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View Poll Results: Do you feel I am oversparging?
Yes 6 66.67%
No 3 33.33%
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Old 05-18-2010, 03:14 PM   #1
hukdizzle
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Default Need opinions on sparge volumes

I have been diagnosing possible issues with my brewery and wanted to take a poll to see how people felt about my sparge volumes.

Here are the current figures for the latest beer I brewed, a 10.25 gallon Cream Ale. For this beer I treated 15.5 gallons of water with the proper mineral additions to maintain a pH of around 5.3. Grist weight was 15.5lbs and I use a 1.3qt/lb ratio for mashing in which is about 20.16 quarts of water or 5.04 gallons. I do a double batch sparge and just split the remaining volume in half and use each halved volume for a single sparge at 168'F. So in this particular case I did roughly a 5.1 gallon sparge each time to eventually gain 13.25 gallons of pre boil wort.

My question for everyone is this, do you feel that I am over sparging? I do 90 minute boils and due to liquid to air surface area I boil off approximately 3 gallons during this time frame so if I am over sparging I may need to look into obtaining a taller pot which would cut down on the liquid to air surface area.

I haven't picked up a pH meter yet to monitor the pH of my sparges but I have been using Palmer's spread sheet to calculate the proper water profile for the SRM beer I am brewing and so far have maintained great efficiency and do not perceive a harsh tannin bite in my finished beer, it's more of a paper/cardboard flavor and finish. The flavor may even be possibly phenolic in nature as my bavarian wheats that are brewed with wlp3068 seem to turn out pretty good but the taste is still definitely there just not as pronounced as other styles I have brewed lately.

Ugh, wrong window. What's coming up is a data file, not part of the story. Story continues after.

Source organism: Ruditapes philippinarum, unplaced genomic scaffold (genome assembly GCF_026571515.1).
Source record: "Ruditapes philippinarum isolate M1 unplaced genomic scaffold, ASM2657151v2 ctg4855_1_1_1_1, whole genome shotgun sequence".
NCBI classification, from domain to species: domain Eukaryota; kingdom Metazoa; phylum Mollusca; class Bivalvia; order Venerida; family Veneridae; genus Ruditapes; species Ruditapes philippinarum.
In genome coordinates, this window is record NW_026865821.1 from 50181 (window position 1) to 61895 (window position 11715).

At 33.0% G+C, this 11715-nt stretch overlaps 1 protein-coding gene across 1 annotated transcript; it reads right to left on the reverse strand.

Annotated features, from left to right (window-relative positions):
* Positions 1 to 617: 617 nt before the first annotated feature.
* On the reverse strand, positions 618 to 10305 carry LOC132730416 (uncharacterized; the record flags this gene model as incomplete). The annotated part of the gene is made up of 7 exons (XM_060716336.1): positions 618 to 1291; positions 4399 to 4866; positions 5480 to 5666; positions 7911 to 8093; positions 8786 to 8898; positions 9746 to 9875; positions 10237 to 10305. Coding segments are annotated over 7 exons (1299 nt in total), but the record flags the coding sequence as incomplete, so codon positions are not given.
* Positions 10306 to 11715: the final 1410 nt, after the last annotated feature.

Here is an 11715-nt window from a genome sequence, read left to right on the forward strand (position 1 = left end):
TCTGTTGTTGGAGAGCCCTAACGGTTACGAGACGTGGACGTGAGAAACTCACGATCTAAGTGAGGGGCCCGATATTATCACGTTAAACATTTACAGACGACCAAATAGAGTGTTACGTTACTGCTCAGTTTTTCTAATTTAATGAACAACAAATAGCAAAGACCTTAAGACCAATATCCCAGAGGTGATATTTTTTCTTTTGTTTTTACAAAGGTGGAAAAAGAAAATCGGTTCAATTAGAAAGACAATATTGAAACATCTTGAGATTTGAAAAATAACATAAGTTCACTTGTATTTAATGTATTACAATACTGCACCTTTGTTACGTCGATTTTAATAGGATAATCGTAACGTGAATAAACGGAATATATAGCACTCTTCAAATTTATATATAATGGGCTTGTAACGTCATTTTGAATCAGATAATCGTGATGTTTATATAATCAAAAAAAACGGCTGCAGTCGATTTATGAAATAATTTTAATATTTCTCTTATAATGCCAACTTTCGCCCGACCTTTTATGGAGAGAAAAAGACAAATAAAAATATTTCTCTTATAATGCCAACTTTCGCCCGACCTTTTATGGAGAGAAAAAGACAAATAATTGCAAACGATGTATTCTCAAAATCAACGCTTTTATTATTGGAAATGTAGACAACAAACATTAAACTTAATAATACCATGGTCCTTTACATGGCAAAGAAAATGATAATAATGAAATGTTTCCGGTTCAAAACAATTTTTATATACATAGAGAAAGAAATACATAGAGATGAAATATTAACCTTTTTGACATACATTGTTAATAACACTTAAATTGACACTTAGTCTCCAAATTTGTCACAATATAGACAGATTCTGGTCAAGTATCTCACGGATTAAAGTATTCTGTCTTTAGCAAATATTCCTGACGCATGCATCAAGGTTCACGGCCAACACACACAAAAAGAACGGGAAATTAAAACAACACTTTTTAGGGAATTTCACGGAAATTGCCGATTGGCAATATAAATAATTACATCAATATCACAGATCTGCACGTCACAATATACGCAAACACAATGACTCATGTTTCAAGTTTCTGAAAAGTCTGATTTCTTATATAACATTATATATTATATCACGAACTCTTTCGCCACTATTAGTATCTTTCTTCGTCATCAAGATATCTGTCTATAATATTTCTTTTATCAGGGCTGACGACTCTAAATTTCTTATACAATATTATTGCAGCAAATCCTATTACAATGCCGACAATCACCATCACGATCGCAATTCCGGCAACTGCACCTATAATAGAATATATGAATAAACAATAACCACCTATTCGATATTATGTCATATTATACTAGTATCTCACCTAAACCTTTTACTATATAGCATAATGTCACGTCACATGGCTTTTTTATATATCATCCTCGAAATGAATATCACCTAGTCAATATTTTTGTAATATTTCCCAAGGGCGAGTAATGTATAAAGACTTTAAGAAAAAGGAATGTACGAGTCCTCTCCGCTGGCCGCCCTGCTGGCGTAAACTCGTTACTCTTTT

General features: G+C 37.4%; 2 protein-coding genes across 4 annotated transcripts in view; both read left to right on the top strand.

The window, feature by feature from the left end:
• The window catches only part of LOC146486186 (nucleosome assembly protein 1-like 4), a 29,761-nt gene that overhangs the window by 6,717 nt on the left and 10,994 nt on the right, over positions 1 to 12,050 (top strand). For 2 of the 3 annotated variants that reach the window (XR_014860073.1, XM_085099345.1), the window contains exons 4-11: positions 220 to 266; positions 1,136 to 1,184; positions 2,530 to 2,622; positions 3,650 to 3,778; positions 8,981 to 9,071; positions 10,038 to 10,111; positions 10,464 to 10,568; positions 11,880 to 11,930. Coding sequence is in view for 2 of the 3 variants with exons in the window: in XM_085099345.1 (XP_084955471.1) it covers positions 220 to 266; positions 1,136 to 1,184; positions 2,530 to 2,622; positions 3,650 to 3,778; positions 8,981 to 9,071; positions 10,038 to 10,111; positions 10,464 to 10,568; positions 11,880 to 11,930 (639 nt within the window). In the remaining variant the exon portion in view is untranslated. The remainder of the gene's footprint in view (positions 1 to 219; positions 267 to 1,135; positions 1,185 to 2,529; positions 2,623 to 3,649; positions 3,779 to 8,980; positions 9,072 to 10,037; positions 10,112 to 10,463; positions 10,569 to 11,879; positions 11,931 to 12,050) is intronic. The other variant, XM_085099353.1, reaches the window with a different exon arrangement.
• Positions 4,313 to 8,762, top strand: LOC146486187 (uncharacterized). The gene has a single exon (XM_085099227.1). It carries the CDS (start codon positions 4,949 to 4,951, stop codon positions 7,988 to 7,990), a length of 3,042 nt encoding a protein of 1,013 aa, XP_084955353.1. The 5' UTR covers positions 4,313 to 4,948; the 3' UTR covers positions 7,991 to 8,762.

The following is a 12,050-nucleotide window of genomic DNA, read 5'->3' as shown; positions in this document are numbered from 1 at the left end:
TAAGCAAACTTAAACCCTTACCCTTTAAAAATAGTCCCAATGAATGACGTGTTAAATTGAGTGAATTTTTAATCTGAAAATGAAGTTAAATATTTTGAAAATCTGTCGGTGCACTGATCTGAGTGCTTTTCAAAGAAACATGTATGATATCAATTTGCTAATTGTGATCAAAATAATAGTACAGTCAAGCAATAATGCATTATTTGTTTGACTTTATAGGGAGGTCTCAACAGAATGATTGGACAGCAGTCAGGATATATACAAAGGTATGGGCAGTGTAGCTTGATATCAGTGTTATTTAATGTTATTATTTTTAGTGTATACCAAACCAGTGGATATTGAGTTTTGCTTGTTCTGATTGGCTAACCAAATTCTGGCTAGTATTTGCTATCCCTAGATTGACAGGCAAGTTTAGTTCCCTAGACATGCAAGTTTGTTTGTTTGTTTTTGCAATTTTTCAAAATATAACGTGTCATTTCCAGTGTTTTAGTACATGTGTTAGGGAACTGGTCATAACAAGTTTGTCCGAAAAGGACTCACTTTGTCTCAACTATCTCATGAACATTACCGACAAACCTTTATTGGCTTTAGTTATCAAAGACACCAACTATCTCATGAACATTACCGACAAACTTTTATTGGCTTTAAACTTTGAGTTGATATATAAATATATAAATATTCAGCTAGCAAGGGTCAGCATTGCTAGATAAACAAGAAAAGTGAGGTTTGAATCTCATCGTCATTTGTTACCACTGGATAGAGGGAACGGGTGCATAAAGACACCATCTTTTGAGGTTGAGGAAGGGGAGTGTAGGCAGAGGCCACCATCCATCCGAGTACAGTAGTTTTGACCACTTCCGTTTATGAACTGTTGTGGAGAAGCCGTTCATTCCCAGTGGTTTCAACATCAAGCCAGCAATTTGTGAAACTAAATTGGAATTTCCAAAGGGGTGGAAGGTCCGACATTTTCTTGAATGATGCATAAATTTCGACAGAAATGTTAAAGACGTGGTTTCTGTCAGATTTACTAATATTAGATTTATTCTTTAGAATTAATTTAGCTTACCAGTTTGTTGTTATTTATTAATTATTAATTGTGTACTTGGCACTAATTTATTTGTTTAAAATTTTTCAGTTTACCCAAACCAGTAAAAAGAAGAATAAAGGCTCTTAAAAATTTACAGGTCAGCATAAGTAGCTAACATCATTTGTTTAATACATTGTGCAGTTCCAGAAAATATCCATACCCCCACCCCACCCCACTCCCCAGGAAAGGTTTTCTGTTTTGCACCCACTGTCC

Here is the water profile I used for this beer, again all water is pretreated with minerals and constantly mixed during use. Water was built from distilled/deionized water.

Ca - 65ppm
Mg - 11ppm
Na - 0ppm
SO4 - 73ppm
CL - 71ppm
HCO3 - 20ppm

SRM range for profile = 2-7 SRM
Estimated beer SRM = 4.1 SRM

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Old 05-18-2010, 04:19 PM   #2
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IMHO, if you have the space in your mash tun, it would be better to put more of the water in the mash.

In my experience not a lot is gained by a double batch sparge over a single, as long as the sparge water is held for 15 minutes or so and I stir. I do double batch sparges when I have to because my mash tun is small.

Again, this is just my opinion, but it seems like you are putting a lot of sparge water through. It could be getting really thin by the second sparge.

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Old 05-18-2010, 04:19 PM   #3
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I am actually thinking about bumping my qt/lb ratio to 2 instead of 1.3 to maintain a 1.5 ratio of mash water to sparge water. with a 2 qt/lb ratio it would put my mash around 6 gallons and my mash water at 9 gallons. Thoughts? 1.5x the mash water is what Palmer recommends.

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Old 05-19-2010, 12:54 PM   #4